Australia: Who would have thought? A body corporate dispute about a balcony before the High Court

A lot owner was in dispute with other lot owners in the scheme with respect to the lot owner's desire to join the lot owner's two decks together. After a decision by the Office of the Commissioner for Body Corporate and Community Management, an appeal to the Queensland Civil and Administrative Tribunal (QCAT), an appeal to the Queensland Court of Appeal, and then a further appeal to the High Court of Australia, the High Court recently handed down its decision in Ainsworth v Albrecht [2016] HCA 40 to finally resolve that dispute.

In this Alert, Special Counsel, Anthony Pitt, and Associate, Hayley Schindler, review the High Court's decision and the issues that were determined. The Court considered whether the grounds for opposition to a motion, where the proposal required a resolution without dissent, was unreasonable; as well as the relationship between voting rights and the power of an adjudicator to make just and equitable orders under s.276 of the Body Corporate and Community Management Act 1997 (Qld) (BCCM Act). The High Court also considered whether it was necessary for an adjudicator to consider competing interests in determining whether such opposition was unreasonable.

A link to our previous Alert in which we examined the Queensland Court of Appeal's decision in this matter is available here.

Background

As to the parties to the proceeding, Martin Albrecht (the first respondent) was the owner of a lot in Viridian Noosa Residences. The Body Corporate was the second respondent. The appellants (Mr Ainsworth and others) were other lot owners within the Scheme.

A summary of the history to the dispute is as follows:

  • Mr Albrecht's lot had two decks, and he wanted to join them together. Mr Albrecht could only do so if the body corporate approved the proposal, without dissent, to grant Mr Albrecht exclusive use rights over the common property airspace between his two existing decks, which was estimated to be an area of 5m2.
  • Mr Albrecht sought such a resolution without dissent at an extraordinary general meeting, but the motion was not passed without dissent.
  • Mr Albrecht applied to the Office of the Commissioner for Body Corporate and Community Management for a referral of the dispute between himself and the Body Corporate to an adjudicator seeking an order under s.276 of the BCCM Act and Item 10 of Schedule 5 of the BCCM Act that effect be given to the motion on the basis that opposition to the motion was, in the circumstances, unreasonable. The Adjudicator granted Mr Albrecht's application and made the requested orders.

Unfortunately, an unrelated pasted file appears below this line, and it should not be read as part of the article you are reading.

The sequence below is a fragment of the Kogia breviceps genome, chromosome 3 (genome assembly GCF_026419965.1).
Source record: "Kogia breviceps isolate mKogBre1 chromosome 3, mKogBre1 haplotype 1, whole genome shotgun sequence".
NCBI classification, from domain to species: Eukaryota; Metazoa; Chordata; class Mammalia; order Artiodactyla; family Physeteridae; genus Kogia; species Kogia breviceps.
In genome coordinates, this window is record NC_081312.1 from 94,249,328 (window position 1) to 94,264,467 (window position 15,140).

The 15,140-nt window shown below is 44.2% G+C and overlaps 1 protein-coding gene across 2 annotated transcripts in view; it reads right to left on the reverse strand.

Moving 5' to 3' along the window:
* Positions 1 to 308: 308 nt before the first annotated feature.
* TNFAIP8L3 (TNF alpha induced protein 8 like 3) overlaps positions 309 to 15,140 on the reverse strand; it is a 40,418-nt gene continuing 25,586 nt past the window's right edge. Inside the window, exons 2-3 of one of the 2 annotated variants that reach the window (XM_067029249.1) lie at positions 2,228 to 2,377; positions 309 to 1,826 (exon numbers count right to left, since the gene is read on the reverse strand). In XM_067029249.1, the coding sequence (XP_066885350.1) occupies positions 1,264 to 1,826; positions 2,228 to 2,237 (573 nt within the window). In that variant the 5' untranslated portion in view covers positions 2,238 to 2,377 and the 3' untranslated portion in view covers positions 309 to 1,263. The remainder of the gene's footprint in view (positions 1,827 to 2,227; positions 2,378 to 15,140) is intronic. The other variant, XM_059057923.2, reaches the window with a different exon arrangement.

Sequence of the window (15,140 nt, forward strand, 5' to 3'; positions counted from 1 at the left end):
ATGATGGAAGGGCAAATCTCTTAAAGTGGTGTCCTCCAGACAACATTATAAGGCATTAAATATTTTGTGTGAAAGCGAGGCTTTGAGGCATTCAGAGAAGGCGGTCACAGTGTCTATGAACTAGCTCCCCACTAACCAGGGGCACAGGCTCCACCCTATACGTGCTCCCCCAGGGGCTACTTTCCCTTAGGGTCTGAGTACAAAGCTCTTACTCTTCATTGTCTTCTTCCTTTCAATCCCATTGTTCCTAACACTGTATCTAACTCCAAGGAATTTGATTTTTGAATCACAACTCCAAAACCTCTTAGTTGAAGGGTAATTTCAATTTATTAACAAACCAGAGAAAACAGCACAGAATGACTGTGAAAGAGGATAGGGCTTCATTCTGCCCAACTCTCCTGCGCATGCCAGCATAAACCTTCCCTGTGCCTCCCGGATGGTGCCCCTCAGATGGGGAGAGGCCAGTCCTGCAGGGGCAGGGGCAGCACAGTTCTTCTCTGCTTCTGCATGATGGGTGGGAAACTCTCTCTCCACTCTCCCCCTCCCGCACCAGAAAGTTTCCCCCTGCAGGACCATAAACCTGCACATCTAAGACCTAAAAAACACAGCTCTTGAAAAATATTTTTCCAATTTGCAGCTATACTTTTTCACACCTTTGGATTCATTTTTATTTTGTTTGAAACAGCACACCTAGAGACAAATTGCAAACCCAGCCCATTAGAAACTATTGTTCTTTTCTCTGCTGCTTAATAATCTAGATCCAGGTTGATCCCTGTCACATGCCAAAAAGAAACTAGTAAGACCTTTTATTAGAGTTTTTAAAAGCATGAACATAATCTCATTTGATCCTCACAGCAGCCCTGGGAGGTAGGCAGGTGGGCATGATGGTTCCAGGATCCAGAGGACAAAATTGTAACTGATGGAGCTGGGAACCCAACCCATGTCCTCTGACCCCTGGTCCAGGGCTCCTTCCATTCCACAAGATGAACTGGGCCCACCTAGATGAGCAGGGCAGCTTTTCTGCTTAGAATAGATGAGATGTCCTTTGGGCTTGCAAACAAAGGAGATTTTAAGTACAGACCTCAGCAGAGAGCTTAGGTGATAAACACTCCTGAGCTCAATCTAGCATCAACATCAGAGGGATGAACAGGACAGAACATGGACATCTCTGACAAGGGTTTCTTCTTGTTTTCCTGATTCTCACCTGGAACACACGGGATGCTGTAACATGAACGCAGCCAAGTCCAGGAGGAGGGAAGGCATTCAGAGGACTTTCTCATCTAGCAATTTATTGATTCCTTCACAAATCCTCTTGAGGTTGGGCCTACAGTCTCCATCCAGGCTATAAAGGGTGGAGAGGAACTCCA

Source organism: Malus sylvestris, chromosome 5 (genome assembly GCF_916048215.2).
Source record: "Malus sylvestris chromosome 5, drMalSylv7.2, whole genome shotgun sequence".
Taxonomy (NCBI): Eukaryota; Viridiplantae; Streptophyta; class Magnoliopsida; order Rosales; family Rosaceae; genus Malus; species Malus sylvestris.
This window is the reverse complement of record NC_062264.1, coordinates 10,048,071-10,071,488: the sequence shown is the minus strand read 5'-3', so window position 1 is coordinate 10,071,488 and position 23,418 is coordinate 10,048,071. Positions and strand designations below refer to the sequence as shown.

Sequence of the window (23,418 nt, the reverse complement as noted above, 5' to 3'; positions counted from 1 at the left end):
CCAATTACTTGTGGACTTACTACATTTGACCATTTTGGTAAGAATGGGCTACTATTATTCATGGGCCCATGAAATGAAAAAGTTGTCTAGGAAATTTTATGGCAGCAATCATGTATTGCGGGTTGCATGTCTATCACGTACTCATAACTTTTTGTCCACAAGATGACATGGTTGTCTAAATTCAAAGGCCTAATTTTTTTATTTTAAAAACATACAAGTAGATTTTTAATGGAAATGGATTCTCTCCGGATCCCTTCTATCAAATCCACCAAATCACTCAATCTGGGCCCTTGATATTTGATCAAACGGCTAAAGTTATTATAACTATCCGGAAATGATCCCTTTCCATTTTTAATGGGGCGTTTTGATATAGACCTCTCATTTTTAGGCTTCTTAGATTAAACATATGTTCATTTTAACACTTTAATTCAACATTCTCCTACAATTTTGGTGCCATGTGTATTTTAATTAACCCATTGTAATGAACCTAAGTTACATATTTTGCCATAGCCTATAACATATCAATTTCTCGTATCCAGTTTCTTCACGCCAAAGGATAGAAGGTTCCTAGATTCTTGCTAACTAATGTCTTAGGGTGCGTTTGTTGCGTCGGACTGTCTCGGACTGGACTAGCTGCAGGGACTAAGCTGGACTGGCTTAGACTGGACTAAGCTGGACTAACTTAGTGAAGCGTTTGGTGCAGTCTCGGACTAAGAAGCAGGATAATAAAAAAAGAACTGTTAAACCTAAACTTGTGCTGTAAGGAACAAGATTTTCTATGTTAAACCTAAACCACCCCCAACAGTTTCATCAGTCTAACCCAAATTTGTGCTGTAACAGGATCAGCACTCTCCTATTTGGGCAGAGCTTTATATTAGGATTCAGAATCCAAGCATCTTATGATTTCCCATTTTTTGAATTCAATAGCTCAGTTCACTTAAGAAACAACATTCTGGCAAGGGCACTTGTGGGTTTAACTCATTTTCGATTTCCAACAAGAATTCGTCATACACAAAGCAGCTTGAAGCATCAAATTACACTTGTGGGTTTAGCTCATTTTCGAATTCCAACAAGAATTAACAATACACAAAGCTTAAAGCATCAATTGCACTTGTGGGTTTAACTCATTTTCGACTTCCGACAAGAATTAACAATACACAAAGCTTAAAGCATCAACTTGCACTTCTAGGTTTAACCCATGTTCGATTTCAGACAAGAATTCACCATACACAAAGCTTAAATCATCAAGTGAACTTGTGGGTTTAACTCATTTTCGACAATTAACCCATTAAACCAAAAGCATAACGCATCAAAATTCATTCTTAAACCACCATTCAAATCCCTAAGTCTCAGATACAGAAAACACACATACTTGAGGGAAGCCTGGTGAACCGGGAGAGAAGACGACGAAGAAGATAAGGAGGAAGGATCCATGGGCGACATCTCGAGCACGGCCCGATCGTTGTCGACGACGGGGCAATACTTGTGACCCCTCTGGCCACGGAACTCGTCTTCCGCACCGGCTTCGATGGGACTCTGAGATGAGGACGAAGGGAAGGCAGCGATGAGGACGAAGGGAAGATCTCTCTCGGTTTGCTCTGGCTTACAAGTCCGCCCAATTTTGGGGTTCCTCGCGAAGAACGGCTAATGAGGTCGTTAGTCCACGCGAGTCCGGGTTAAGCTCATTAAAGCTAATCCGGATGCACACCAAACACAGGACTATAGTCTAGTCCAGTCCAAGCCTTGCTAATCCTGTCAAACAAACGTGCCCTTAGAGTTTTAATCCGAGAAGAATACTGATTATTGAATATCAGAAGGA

• Other lot owners within the scheme appealed to QCAT and QCAT allowed the appeal and set aside the Adjudicator's orders. QCAT held that the Adjudicator did not focus on whether the other lot owners' grounds of opposition were reasonably held but rather had merely substituted the Adjudicator's own opinion as to the reasonableness of Mr Albrecht's proposal.
  • Mr Albrecht applied for leave to appeal to the Queensland Court of Appeal contending that the appeal to QCAT should have been dismissed. Mr Albrecht argued that questions of reasonableness and unreasonableness were questions of fact and it was not open to QCAT to review the correctness of the Adjudicator's fact finding, except on orthodox administrative law grounds.
  • The Court of Appeal allowed Mr Albrecht's appeal and held that QCAT erred in concluding that the Adjudicator had erred in law in the Adjudicator's understanding of the task required, and that the Adjudicator did not adopt the wrong approach in balancing the interests of Mr Albrecht and the other lot owners. The Court of Appeal held that the issue for the adjudicator was "whether the body corporate had complied with its obligation under s94(2) BCCM Act to act reasonably."
  • Mr Ainsworth and other lot owners then appealed the Queensland Court of Appeal's decision to the High Court.

Appellants' submissions

In summary, the appellants submitted that:

  • The Court of Appeal erred in finding that the Adjudicator was required to reach their own conclusion as to the reasonableness of the decision of the Body Corporate in failing to pass the necessary resolution without dissent and in approving the Adjudicator's approach;
  • No balancing exercise was involved in the Adjudicator's task, which should have been focused upon whether the opposition of lot owners to Mr Albrecht's proposal was unreasonable;
  • To balance the right of Mr Albrecht to improve his lot with the rights of the other lot owners to retain their property rights fails to recognise that what is in issue under Item 10 of Schedule 5 of the BCCM Act is the reasonableness of an insistence by a lot owner on maintaining his or her property rights under the scheme;